High Winds Have Injured 16 People So Far At The 2018 Winter Olympics

High winds in PyeongChang have been delaying events and affecting athletes and spectators alike for days now, but on Feb. 15, organizers for the 2018 Olympics reported that 16 people have been treated for "scrapes and light injuries caused by high winds whipping through some venues," according to the Associated Press. Organizing committee spokesman Sung Baik-you told the Associated Press that those injured included 13 staff members and three spectators. All of them were injured Feb. 14, and all of them were released from medical care.

The winds also damaged 60 temporary tents, as well as signs and fences, mostly in the Olympic Park area in Gangneung, "which is on the coast and is the base for ice hockey and other ice sports," Sung added.

According to the Associated Press, the wind finally subsided the morning of Feb. 15, giving way to "clear skies, light winds and above-freezing temperatures across most of the [Olympic] venues," but the winds certainly did their damage before dying down. Along with the reported injuries and damage to Olympic Park, the winds, which NPR reported reached 50 miles per hour, "led the local government to issue emergency alerts on the Korean mobile phone network warning of fire dangers and flying debris — and asking people to secure any outdoor equipment or furniture," according to NPR.

Winds also delayed three of four alpine ski races on the docket, the Toronto Star reported, including women's slalom, which is now scheduled to take place Feb. 16. Strong winds can have significant effects on ski events, because not only can the wind be dangerous to athletes moving at high speeds, but "in technical events, such as the slalom, wind that changes direction can be considered unfair, because some skiers will get a helpful tailwind, while others will be hurt by a headwind," the Toronto Star reported.

After the women's slalom was postponed, U.S. women's alpine coach Paul Kristofic told the Toronto Star, "All of them are anxious to race, absolutely, but they all want to race in fair conditions. That's the main thing. To have unstable wind like that for one racer and not for the other, it creates not the best sporting event."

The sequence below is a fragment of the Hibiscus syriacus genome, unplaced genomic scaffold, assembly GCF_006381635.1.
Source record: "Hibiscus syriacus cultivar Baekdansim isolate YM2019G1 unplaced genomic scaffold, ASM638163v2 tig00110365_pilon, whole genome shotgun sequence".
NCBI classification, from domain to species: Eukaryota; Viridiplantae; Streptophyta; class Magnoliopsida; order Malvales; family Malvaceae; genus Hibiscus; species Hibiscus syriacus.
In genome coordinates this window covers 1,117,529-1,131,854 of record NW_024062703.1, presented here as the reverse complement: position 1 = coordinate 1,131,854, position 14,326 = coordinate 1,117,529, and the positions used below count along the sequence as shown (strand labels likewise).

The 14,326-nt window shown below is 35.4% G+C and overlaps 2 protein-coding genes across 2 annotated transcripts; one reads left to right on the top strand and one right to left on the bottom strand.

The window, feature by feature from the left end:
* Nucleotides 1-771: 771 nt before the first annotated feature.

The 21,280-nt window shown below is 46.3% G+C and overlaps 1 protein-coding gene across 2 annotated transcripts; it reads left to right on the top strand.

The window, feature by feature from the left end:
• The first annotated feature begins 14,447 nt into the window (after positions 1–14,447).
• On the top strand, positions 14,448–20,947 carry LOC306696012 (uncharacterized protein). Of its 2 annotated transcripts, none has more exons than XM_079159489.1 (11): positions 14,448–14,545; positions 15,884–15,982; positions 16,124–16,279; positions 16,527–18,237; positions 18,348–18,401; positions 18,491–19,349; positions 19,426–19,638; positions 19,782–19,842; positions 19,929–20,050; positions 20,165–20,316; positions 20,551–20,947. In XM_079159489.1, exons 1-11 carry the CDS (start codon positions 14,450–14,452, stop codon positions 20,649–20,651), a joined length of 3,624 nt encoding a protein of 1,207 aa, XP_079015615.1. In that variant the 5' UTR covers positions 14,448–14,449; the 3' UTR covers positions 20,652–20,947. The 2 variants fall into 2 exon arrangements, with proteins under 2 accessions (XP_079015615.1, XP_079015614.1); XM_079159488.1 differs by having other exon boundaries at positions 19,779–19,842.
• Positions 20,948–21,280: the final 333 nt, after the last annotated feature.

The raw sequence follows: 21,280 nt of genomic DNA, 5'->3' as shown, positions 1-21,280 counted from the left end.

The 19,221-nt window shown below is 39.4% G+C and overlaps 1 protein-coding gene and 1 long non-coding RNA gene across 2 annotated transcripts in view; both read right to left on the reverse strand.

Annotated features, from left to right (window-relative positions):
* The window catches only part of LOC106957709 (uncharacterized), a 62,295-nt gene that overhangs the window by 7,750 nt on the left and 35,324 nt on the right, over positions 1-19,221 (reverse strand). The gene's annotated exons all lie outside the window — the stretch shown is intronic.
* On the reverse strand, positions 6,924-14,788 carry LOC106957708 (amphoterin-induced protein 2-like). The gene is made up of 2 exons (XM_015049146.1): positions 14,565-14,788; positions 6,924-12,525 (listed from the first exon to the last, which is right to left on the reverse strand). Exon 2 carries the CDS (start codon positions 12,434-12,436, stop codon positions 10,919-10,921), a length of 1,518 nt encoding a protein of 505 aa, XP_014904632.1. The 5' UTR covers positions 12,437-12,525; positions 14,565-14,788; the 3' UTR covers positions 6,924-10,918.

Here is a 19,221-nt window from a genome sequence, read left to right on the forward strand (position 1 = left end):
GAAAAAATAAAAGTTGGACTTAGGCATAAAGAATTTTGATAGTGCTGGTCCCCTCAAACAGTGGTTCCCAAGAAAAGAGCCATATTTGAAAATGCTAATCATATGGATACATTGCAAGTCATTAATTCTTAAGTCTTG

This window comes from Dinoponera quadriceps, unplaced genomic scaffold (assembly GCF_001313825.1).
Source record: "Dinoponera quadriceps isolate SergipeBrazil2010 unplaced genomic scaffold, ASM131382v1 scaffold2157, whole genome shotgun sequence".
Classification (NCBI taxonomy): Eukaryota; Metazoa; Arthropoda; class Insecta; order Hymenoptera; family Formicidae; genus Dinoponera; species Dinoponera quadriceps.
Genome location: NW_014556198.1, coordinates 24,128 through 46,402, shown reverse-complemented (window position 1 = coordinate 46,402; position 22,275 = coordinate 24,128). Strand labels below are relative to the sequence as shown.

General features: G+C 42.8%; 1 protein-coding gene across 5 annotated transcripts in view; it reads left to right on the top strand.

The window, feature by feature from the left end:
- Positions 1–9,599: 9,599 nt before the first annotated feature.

As for why, exactly, the winds are so harsh at the 2018 Olympics, the Washington Post reported that it's a badly time convergence of "meteorology and geography." The wind that has been troubling the Olympics "originates from a feature known as the Siberian High," a high-pressure zone where "the air circulates clockwise [...] and the Taebaek Mountains intercept the flow blasting in from the northwest."

Since PyeongChang is in the Taebaek Mountains, the city is taking the full brunt of the winds. And since ski events tend to be located on the sides of mountains, "they receive the most extreme conditions," according to the Washington Post.

Though the winds have relented for now, the Washington Post reported that windy conditions are likely to surge again in the coming week.

Mark Adams, a spokesman for the International Olympic Committee, told USA TODAY Feb. 14 that officials don't think the current postponements will dramatically affect the Olympics' overall schedule. "I guess if the wind blows for the next (11) days it might be a problem," he said. "At present, everything is okay. The ski federation is well used to disruption by wind, by too much snow, by too little snow, by too much rain, by all sorts of things."

Olympic events are scheduled through Feb. 25, when athletes in the final events, bobsled, cross-country, curling, and hockey, will go for gold. As Olympic staff members, who have now faced down wind injuries as well as an outbreak of norovirus, they've already more than earned gold medals of their own.